Big Bend National ParkFebruary 28, 1988
TEXAS: Brewster County
K-Bar Campsite in Big Ben National Park; elevation about 3000 feet.


In the creosote-bush/ lechuguilla/ sotal/ clumpgrass flatlands around Henry at K-Bar, three species of pricklypear cactus are abundant; their names are:

Pricklypear cacti, genus Opuntia, also called nopalAs the picture at the right shows, pricklypears look like green, spiny, beaver tails stacked one atop the other, growing in sprawling clumps. Folks around Amistad lump together the Englemann and Brown-spined Pricklypears under the common name of nopal. However, both of these species have differentiated into several taxonomic varieties. Here I've often thought that I'd found what was for me a new species of pricklypear only to discover later that it was only variety of the Englemann or Brown-spined Pricklypear.

Especially on rocky slopes a remarkable non-prickly pricklypear appears -- one with no long spines! It's called the Blind pricklypear, Opuntia rufida. Mostly a Mexican species, it enters the U. S. only in Texas along the Rio Grande. This species takes its common name from the fact that despite its spineless condition it is abundantly equipped with tiny glochids. A superstition holds that wind carries these glochids into animals' eyes, blinding them.

Pricklypears belong to the genus Opuntia. As with most flowering plants, the species are defined mostly in terms of flower and fruit anatomy -- not characteristics of vegetative, or stem, parts. In the genus Opuntia this is especially apparent because many of its species, while bearing flowers and fruits typical of the genus Opuntia, possess stems that don't at all look like "stacked, spiny beaver tails."

One large group of non-flat-stemmed Opuntias is the cholla group, the members of which look like stacked, spiny cucumbers or pencils. Dog-Bill introduced us to the Christmas cholla, Opuntia leptocaulis. The same species grows here, though at Big Bendit is referred to as Tasajillo.

Another cholla found here is the Cane Cholla, Opuntia imbricata, growing six to eight feet tall.

Yet a third general class of Opuntia consists of several species looking like joined-together, very spiny, longish egg slying on the ground. Usually these species' joints are so loosely attached to one another that if a trouser leg brushes against them entire joints come loose and stay stuck tothe cloth until they are knocked off. These disarticulated joints can root and form new plants, so their weak joint-connections constitute part of the plant's dispersal strategy. Often these species are not noticed until it's too late. The member of this group that I've found here fully deserves its name --the Devil Cactus, Opuntia schottii.

In review, at Big Bend I've seen seven species of the genus Opuntia-- four pricklypears, two chollas and one devil cactus.


The next-largest genus of cactus found during my walks here is Echinocereus, which usually is easy to recognize because its spines arise from atop ridges extending up and down the cylindrical cactus body, and sometimes spiraling around it. The most common Echinocerei found here are the:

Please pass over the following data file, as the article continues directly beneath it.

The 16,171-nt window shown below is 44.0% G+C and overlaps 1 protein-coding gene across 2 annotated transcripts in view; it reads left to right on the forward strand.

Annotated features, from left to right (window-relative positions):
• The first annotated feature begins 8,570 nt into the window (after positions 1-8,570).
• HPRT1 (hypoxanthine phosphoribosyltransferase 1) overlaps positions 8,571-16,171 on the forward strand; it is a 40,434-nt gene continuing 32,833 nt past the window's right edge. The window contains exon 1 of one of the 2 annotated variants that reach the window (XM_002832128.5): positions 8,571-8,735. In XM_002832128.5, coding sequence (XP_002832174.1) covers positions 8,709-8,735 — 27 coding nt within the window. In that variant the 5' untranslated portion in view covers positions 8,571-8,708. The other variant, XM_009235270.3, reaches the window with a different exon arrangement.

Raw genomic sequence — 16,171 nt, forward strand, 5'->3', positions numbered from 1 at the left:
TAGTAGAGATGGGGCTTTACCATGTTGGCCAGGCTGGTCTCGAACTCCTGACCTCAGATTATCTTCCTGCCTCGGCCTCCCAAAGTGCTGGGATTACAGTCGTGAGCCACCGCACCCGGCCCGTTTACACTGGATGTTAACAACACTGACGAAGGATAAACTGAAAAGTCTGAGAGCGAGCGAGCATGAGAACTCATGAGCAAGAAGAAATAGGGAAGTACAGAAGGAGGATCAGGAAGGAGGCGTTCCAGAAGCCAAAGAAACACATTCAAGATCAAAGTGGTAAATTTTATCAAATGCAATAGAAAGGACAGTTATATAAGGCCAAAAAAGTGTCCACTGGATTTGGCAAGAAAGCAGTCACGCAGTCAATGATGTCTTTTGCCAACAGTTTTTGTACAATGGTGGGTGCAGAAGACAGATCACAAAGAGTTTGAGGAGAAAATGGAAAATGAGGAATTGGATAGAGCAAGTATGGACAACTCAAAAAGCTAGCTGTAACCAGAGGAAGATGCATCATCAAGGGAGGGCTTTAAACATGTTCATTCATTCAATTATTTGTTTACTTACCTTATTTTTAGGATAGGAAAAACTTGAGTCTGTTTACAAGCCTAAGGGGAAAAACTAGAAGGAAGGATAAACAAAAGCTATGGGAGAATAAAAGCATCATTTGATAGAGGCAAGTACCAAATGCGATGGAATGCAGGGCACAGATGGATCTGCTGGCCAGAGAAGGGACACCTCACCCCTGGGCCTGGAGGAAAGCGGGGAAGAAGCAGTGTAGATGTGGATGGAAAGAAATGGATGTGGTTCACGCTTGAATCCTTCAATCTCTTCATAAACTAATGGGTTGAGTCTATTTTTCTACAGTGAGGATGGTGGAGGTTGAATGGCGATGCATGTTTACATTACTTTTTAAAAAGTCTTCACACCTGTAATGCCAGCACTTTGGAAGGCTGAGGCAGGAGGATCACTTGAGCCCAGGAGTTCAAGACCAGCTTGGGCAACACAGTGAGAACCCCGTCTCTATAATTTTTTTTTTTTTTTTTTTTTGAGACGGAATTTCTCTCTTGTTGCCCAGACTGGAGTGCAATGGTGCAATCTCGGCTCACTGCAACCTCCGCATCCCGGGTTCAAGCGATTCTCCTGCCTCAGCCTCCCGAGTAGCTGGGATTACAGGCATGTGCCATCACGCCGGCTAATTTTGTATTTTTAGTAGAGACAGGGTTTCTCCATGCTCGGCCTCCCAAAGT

You'll remember the Horse-crippler, the cactus at Amistad with only its amply spiny crown exposed at the ground's surface. That cactus, which I've not found here, is a member of our third big genus, Echinocactus. That genus is famous for it's  heavy spines and roundish bodies. Echinocacti are known as barrel-cacti, and often grow quite large. The largest cactus seen so far is an Echinocactus.

Eagle Claws, Echinocactus horizontahlonius, image curtosy of the US Fish & Wildlife Service, photographed by Gary StolzThe most common Echinocactus I've found here is the Eagle Claws Echinocactus horizonthalonius,   shown at the right.

The Giant Fishhook, Echinocactus hamatacanthus, is a fairly rare species usually found on rock ledges. It's about two feet high and a foot thick, barrel-shaped, and bears reddish spines up to six inches long diabolically hooked at their tips. Just think of what happens to a deer poking its nose into a Giant Fishhook cactus, then trying to withdraw...


The last big genus is Mammillaria,which takes its name from the Latin word mamill,meaning breast or teat. Visualize this: A cluster of jalapeño peppers has its peppers' broad, round bottoms pointing outward so that the cluster looks something like a green, bumpy ball. Then attach clusters of radiating spines atop each of the exposed pepper-bottoms. Now you have a cactus of the genus Mammillaria.

Weniger reports two very descriptive English names for my favorite Mammillaria found here -- Nipple Cactus and Little-chilis. It's Mammillaria heyderi.

The second Mammillaria found here, this one seen only in one area along Tornillo Creek, looks as if it has been gnawed on by rodents. Its lower parts are incrusted with white, corky callus. This corkiness is natural. I'm not sure of what benefit it is to the cactus. This species is called Cob Cactus, Mammillaria tuberculosa, because the corky material causes it to look something like a shelled corn-cob.

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